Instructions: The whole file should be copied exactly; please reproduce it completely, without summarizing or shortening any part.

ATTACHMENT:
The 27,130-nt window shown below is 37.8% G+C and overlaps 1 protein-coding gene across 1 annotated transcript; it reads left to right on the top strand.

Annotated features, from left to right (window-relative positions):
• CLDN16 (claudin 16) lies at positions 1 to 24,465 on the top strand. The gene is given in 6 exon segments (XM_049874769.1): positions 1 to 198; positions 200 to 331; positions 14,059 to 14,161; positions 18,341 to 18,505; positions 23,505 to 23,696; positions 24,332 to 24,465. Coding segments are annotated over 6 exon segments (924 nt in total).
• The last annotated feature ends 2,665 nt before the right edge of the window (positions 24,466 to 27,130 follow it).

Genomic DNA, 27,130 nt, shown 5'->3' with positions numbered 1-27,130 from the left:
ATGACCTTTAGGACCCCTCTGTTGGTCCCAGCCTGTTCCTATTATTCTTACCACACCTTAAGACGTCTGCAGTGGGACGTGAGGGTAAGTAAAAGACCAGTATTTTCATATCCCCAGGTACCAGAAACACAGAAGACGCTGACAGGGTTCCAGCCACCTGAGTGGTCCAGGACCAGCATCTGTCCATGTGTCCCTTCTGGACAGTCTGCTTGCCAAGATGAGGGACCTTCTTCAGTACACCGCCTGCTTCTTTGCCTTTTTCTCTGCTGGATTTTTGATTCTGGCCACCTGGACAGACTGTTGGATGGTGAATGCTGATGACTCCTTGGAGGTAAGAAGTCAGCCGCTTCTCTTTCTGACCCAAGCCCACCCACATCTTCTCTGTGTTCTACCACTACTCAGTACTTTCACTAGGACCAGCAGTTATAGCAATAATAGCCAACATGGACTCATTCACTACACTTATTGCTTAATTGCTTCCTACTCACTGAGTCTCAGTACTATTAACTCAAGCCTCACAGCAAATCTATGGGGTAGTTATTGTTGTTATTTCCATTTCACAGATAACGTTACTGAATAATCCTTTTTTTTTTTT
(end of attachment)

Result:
The 27,130-nt window shown below is 37.8% G+C and overlaps 1 protein-coding gene across 1 annotated transcript; it reads left to right on the top strand.

Annotated features, from left to right (window-relative positions):
• CLDN16 (claudin 16) lies at positions 1 to 24,465 on the top strand. The gene is given in 6 exon segments (XM_049874769.1): positions 1 to 198; positions 200 to 331; positions 14,059 to 14,161; positions 18,341 to 18,505; positions 23,505 to 23,696; positions 24,332 to 24,465. Coding segments are annotated over 6 exon segments (924 nt in total).
• The last annotated feature ends 2,665 nt before the right edge of the window (positions 24,466 to 27,130 follow it).

Genomic DNA, 27,130 nt, shown 5'->3' with positions numbered 1-27,130 from the left:
ATGACCTTTAGGACCCCTCTGTTGGTCCCAGCCTGTTCCTATTATTCTTACCACACCTTAAGACGTCTGCAGTGGGACGTGAGGGTAAGTAAAAGACCAGTATTTTCATATCCCCAGGTACCAGAAACACAGAAGACGCTGACAGGGTTCCAGCCACCTGAGTGGTCCAGGACCAGCATCTGTCCATGTGTCCCTTCTGGACAGTCTGCTTGCCAAGATGAGGGACCTTCTTCAGTACACCGCCTGCTTCTTTGCCTTTTTCTCTGCTGGATTTTTGATTCTGGCCACCTGGACAGACTGTTGGATGGTGAATGCTGATGACTCCTTGGAGGTAAGAAGTCAGCCGCTTCTCTTTCTGACCCAAGCCCACCCACATCTTCTCTGTGTTCTACCACTACTCAGTACTTTCACTAGGACCAGCAGTTATAGCAATAATAGCCAACATGGACTCATTCACTACACTTATTGCTTAATTGCTTCCTACTCACTGAGTCTCAGTACTATTAACTCAAGCCTCACAGCAAATCTATGGGGTAGTTATTGTTGTTATTTCCATTTCACAGATAACGTTACTGAATAATCCTTTTTTTTTTTT